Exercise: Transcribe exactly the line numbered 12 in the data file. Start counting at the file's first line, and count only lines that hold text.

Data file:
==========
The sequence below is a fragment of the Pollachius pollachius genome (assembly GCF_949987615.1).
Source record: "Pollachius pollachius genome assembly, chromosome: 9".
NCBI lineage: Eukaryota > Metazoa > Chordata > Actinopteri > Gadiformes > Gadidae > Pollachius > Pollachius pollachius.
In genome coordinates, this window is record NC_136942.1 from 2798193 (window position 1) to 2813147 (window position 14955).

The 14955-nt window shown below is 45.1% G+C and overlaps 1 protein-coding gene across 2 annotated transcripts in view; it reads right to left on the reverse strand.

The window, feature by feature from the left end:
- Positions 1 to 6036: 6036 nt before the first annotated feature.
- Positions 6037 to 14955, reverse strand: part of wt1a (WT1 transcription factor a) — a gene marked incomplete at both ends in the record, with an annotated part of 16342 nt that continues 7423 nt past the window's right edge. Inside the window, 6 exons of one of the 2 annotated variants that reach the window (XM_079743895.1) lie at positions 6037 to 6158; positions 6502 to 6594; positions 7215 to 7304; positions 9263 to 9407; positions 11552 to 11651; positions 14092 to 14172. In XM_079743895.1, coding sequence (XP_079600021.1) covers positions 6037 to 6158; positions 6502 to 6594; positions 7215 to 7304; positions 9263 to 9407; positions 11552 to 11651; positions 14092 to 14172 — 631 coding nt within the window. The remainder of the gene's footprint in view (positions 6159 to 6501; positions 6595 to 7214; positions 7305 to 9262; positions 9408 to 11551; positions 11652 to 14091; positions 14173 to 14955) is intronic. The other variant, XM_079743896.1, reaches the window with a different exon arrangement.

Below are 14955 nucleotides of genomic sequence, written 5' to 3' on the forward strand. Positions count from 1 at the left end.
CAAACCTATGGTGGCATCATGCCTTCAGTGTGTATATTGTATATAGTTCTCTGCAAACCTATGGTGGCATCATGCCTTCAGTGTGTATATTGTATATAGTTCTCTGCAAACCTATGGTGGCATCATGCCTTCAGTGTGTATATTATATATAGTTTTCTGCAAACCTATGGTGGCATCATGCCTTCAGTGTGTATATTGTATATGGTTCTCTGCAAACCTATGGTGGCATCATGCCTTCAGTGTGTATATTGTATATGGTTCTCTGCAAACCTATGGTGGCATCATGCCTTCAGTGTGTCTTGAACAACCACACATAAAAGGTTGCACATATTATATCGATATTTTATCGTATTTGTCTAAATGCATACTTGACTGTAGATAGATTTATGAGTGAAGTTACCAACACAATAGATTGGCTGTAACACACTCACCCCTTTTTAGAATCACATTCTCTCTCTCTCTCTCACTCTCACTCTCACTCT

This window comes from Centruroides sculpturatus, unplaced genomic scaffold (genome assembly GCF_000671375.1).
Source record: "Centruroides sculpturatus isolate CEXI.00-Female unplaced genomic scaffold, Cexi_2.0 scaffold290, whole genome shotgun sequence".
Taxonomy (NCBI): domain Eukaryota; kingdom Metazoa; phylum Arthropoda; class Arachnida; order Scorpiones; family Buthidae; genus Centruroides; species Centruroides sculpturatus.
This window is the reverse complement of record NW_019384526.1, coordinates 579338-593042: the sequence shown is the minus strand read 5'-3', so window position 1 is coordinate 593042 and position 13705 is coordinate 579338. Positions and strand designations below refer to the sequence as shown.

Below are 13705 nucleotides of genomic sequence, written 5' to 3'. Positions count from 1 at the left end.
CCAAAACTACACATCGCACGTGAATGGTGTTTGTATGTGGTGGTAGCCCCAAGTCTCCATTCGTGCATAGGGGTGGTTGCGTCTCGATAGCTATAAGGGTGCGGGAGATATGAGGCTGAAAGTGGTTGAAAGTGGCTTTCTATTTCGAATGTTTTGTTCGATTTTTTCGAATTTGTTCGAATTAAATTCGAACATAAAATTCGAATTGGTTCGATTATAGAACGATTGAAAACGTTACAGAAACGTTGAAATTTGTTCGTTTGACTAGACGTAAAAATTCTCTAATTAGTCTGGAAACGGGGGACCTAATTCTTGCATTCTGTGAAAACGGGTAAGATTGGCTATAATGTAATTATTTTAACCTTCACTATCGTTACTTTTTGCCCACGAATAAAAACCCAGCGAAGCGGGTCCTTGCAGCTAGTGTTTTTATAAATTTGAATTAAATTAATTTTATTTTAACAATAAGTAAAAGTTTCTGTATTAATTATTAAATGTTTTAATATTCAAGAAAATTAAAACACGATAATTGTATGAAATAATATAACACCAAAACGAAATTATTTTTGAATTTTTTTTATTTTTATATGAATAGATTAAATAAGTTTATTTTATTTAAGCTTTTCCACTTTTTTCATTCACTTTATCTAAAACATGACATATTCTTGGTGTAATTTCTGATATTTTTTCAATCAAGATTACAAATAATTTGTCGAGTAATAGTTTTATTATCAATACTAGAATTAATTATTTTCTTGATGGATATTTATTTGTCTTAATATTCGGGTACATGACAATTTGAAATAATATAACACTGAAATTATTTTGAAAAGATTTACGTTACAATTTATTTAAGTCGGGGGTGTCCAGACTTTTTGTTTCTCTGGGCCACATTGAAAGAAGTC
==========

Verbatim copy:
Source record: "Centruroides sculpturatus isolate CEXI.00-Female unplaced genomic scaffold, Cexi_2.0 scaffold290, whole genome shotgun sequence".